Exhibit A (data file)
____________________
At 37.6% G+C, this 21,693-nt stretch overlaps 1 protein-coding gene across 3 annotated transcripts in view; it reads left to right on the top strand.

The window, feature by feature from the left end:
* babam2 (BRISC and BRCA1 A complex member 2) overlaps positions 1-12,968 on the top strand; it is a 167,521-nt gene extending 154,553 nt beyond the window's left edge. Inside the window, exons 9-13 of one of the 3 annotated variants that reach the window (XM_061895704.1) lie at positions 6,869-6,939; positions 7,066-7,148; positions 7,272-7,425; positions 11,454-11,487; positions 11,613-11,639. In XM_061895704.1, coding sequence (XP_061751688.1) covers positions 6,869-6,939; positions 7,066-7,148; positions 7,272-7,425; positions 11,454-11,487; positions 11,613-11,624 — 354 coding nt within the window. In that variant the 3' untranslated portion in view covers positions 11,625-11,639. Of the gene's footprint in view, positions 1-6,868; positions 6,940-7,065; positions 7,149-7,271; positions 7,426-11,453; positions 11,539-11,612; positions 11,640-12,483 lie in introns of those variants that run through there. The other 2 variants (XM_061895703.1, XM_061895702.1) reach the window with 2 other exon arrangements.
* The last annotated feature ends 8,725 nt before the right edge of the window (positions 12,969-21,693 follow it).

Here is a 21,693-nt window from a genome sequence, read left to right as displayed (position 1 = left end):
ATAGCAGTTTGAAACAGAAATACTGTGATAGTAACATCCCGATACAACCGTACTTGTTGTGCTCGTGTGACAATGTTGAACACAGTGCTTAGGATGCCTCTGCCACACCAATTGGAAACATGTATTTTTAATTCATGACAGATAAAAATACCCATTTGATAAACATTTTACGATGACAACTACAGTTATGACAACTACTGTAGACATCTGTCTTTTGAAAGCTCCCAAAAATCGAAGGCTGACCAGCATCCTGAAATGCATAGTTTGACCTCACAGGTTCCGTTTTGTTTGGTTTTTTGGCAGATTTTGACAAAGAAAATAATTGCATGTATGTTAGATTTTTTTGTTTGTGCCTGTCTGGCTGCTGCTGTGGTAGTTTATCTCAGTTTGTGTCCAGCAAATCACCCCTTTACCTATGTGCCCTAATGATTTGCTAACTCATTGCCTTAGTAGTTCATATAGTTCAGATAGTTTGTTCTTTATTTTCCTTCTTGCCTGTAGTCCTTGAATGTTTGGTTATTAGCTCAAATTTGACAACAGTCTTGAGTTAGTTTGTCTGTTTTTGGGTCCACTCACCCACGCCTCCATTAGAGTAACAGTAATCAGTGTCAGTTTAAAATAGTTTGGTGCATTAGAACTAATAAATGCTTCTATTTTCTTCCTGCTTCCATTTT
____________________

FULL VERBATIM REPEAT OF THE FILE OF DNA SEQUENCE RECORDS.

At 37.6% G+C, this 21,693-nt stretch overlaps 1 protein-coding gene across 3 annotated transcripts in view; it reads left to right on the top strand.

The window, feature by feature from the left end:
* babam2 (BRISC and BRCA1 A complex member 2) overlaps positions 1-12,968 on the top strand; it is a 167,521-nt gene extending 154,553 nt beyond the window's left edge. Inside the window, exons 9-13 of one of the 3 annotated variants that reach the window (XM_061895704.1) lie at positions 6,869-6,939; positions 7,066-7,148; positions 7,272-7,425; positions 11,454-11,487; positions 11,613-11,639. In XM_061895704.1, coding sequence (XP_061751688.1) covers positions 6,869-6,939; positions 7,066-7,148; positions 7,272-7,425; positions 11,454-11,487; positions 11,613-11,624 — 354 coding nt within the window. In that variant the 3' untranslated portion in view covers positions 11,625-11,639. Of the gene's footprint in view, positions 1-6,868; positions 6,940-7,065; positions 7,149-7,271; positions 7,426-11,453; positions 11,539-11,612; positions 11,640-12,483 lie in introns of those variants that run through there. The other 2 variants (XM_061895703.1, XM_061895702.1) reach the window with 2 other exon arrangements.
* The last annotated feature ends 8,725 nt before the right edge of the window (positions 12,969-21,693 follow it).

Here is a 21,693-nt window from a genome sequence, read left to right as displayed (position 1 = left end):
ATAGCAGTTTGAAACAGAAATACTGTGATAGTAACATCCCGATACAACCGTACTTGTTGTGCTCGTGTGACAATGTTGAACACAGTGCTTAGGATGCCTCTGCCACACCAATTGGAAACATGTATTTTTAATTCATGACAGATAAAAATACCCATTTGATAAACATTTTACGATGACAACTACAGTTATGACAACTACTGTAGACATCTGTCTTTTGAAAGCTCCCAAAAATCGAAGGCTGACCAGCATCCTGAAATGCATAGTTTGACCTCACAGGTTCCGTTTTGTTTGGTTTTTTGGCAGATTTTGACAAAGAAAATAATTGCATGTATGTTAGATTTTTTTGTTTGTGCCTGTCTGGCTGCTGCTGTGGTAGTTTATCTCAGTTTGTGTCCAGCAAATCACCCCTTTACCTATGTGCCCTAATGATTTGCTAACTCATTGCCTTAGTAGTTCATATAGTTCAGATAGTTTGTTCTTTATTTTCCTTCTTGCCTGTAGTCCTTGAATGTTTGGTTATTAGCTCAAATTTGACAACAGTCTTGAGTTAGTTTGTCTGTTTTTGGGTCCACTCACCCACGCCTCCATTAGAGTAACAGTAATCAGTGTCAGTTTAAAATAGTTTGGTGCATTAGAACTAATAAATGCTTCTATTTTCTTCCTGCTTCCATTTT